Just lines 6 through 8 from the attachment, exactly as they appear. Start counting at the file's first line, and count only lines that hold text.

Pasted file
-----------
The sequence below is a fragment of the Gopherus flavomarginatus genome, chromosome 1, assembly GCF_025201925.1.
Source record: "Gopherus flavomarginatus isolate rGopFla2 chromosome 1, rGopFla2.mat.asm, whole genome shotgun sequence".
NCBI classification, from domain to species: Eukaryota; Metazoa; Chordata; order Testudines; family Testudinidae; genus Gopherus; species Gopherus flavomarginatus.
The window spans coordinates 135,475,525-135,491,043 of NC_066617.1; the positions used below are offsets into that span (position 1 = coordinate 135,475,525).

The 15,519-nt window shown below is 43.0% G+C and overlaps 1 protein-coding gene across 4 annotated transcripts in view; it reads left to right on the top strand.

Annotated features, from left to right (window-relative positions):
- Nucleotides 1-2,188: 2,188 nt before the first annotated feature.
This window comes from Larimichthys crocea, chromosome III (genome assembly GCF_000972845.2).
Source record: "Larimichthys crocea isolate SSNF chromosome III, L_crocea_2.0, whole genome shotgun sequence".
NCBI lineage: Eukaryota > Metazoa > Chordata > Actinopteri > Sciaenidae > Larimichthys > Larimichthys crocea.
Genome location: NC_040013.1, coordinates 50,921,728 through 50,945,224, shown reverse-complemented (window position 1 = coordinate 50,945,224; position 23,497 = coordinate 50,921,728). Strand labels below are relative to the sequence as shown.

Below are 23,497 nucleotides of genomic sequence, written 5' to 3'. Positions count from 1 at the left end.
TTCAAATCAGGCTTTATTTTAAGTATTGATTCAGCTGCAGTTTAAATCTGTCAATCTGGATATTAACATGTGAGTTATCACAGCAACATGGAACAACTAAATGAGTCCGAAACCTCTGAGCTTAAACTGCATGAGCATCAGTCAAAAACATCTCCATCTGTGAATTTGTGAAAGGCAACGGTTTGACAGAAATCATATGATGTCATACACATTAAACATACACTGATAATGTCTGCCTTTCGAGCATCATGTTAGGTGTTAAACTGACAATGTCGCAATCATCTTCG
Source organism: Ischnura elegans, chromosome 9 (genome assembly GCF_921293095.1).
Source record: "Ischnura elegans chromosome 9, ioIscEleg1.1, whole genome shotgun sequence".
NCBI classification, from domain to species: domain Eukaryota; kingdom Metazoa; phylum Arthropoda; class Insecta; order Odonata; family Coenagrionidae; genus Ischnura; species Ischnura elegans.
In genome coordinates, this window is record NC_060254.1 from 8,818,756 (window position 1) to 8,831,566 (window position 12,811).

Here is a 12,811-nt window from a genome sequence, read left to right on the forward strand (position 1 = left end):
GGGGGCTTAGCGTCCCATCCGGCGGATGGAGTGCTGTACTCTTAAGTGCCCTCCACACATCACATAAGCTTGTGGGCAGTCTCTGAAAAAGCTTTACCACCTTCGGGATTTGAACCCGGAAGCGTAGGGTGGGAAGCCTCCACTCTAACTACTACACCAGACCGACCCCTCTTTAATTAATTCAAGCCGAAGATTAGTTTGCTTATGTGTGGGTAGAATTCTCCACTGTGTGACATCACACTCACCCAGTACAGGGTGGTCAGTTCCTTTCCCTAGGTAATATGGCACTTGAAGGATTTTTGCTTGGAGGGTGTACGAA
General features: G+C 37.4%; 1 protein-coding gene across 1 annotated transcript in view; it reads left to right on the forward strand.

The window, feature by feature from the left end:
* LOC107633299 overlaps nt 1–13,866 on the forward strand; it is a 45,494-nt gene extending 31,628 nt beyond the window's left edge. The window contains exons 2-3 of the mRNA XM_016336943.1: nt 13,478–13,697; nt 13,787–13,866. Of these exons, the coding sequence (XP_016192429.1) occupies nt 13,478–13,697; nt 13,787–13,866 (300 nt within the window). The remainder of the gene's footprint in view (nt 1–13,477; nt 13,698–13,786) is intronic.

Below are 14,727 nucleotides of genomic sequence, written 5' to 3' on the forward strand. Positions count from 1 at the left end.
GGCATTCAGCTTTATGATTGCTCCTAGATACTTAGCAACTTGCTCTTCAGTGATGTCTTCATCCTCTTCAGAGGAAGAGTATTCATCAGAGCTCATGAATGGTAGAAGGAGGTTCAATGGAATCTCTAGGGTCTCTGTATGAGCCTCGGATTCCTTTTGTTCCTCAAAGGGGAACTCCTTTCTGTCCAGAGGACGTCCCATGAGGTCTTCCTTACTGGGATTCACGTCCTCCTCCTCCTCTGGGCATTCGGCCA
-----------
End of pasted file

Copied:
Annotated features, from left to right (window-relative positions):
- Nucleotides 1-2,188: 2,188 nt before the first annotated feature.
This window comes from Larimichthys crocea, chromosome III (genome assembly GCF_000972845.2).